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LONDON (Reuters) – Five men charged over the creation of suspected terrorist training camps went on trial in London on Wednesday and the court was told a sixth man, their leader, had already admitted soliciting murder.

Atilla Ahmet, 43, the so-called emir of the group, pleaded guilty to three counts of encouraging others to commit murder in a separate hearing last month that media were barred from reporting until the start of Wednesday’s trial.

Prosecutor David Farrell told the high-security Woolwich Crown Court that Tanzanian-born defendant Mohammed Hamid, along with Ahmet, had recruited, groomed and corrupted young Muslims.

Hamid, 50, is accused of preparing Muslim men for jihad, or holy war, by organising terrorism training disguised as camping or paintballing trips in places such as the scenic New Forest and the Lake District.

“His purpose was to convert such men to his own fanatical and extreme beliefs … enabling them to move on to join others in the pursuit of jihad by acts of terrorism,” Farrell said.

Among those to attend were men convicted of attempting to bomb the London transport system on July 21, 2005, two weeks after four Islamist militants killed 52 people in almost identical suicide attacks.

The July 21 plan failed because of mistakes in the construction of the bombs.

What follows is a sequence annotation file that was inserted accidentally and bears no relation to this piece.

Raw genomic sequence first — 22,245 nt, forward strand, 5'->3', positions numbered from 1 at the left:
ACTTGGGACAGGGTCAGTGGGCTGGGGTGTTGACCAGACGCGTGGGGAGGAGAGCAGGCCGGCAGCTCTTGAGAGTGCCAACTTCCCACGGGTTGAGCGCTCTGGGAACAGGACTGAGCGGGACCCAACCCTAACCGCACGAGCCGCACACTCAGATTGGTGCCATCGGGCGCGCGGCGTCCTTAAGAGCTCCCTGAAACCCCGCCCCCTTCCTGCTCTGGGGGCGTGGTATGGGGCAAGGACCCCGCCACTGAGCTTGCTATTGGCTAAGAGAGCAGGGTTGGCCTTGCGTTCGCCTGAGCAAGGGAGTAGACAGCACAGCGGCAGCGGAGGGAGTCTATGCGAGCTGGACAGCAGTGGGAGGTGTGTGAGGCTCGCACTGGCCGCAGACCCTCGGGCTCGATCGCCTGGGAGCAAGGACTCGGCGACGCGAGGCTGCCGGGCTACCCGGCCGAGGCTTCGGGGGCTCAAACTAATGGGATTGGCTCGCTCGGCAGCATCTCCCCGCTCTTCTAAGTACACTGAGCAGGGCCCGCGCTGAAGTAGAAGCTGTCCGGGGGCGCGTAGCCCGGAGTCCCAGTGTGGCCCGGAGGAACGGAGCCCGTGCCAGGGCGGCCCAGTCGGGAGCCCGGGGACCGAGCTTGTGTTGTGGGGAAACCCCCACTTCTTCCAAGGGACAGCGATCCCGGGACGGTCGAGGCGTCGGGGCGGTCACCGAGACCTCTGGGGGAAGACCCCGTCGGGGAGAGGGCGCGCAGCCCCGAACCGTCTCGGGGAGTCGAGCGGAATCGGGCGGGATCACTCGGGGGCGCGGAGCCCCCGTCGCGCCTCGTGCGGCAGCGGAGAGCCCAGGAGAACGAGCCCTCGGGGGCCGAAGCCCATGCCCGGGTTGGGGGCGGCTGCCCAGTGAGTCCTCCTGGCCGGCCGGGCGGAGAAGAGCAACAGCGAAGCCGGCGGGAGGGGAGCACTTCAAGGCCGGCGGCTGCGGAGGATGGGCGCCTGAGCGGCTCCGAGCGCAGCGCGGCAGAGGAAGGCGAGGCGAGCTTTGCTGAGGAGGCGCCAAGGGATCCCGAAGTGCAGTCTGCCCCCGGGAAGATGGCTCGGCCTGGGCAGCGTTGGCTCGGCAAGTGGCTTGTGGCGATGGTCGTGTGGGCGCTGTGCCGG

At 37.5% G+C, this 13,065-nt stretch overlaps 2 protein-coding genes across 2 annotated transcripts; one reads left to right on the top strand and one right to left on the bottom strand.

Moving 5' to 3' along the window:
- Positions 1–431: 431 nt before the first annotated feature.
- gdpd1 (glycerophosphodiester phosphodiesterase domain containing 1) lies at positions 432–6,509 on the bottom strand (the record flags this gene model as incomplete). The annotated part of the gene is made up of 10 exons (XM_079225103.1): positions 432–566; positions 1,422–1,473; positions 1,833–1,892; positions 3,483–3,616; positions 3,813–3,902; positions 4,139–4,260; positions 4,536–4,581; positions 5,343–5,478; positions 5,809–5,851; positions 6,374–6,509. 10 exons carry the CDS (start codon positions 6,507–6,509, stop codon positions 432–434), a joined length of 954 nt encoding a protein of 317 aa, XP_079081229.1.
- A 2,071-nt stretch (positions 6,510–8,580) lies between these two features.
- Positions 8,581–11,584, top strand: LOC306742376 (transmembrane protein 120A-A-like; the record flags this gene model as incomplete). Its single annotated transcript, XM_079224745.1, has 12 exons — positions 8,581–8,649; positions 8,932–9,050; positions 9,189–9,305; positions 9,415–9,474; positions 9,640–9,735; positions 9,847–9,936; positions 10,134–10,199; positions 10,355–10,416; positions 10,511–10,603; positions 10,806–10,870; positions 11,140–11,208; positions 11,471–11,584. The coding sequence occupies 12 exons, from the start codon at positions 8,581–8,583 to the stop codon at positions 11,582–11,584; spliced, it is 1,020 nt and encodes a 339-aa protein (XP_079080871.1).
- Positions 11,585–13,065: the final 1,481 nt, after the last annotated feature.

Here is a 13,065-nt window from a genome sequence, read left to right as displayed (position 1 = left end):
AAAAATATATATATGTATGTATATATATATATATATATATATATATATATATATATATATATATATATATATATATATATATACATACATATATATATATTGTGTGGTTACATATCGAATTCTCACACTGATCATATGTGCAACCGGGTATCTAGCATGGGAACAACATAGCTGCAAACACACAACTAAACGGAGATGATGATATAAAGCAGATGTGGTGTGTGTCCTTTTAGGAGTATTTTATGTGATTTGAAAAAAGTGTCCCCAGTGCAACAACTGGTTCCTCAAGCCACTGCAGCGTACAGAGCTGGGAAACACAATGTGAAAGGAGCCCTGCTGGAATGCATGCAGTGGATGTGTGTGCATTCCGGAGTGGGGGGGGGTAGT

The court was told that Hamid had been arrested in October 2004 at his stall at Oxford Street shopping area at the same time as Muktah Said Ibrahim, the ringleader of the July 21 conspiracy.

Hamid told the police when arrested that he was “Osama bin London” and claimed to have a bomb.

The jury were also played a secret recording of Hamid discussing the deadly July 7 London bombings with Ahmet, and apparently making light of the number of victims.

“Fifty-two, that’s not even breakfast for me,” Hamid was heard to say while Farrell said he had also praised the attackers who carried out the September 11, 2001 U.S. attacks.

In other transcripts of the meetings read to the court, Farrell said Ahmet had discussed giving TV interviews in which he had been referred to as al Qaeda’s number one in Europe.

“So they are basically depicting me as … you know one of the biggest terrorists in, in not only the UK but in the whole of Europe,” Ahmet was reported as saying.

Asked if it was “halal” (lawful) to kill non-believers, Farrell said Ahmet replied: “the big people, the MPs, the police, the army, the solicitors .. are all halal.”

Four other men are also on trial over the alleged training camps, the first people to face charges using legislation brought in last year.

Mousa Brown, 41, is accused of giving and receiving weapons training, while Mohammed Al Figari, 43, Kibley Da Costa, 24, and Kader Ahmed, 20, are charged with attending terrorist training camps. Da Costa is also charged with providing terrorism training.

Figari is also accused of possessing documents likely to be of use to a terrorist, including the “Al Qaeda manual” and “How I can train myself for Jihad”.

Asharq Al-Awsat

Asharq Al-Awsat

Asharq Al-Awsat is the world’s premier pan-Arab daily newspaper, printed simultaneously each day on four continents in 14 cities. Launched in London in 1978, Asharq Al-Awsat has established itself as the decisive publication on pan-Arab and international affairs, offering its readers in-depth analysis and exclusive editorials, as well as the most comprehensive coverage of the entire Arab world.

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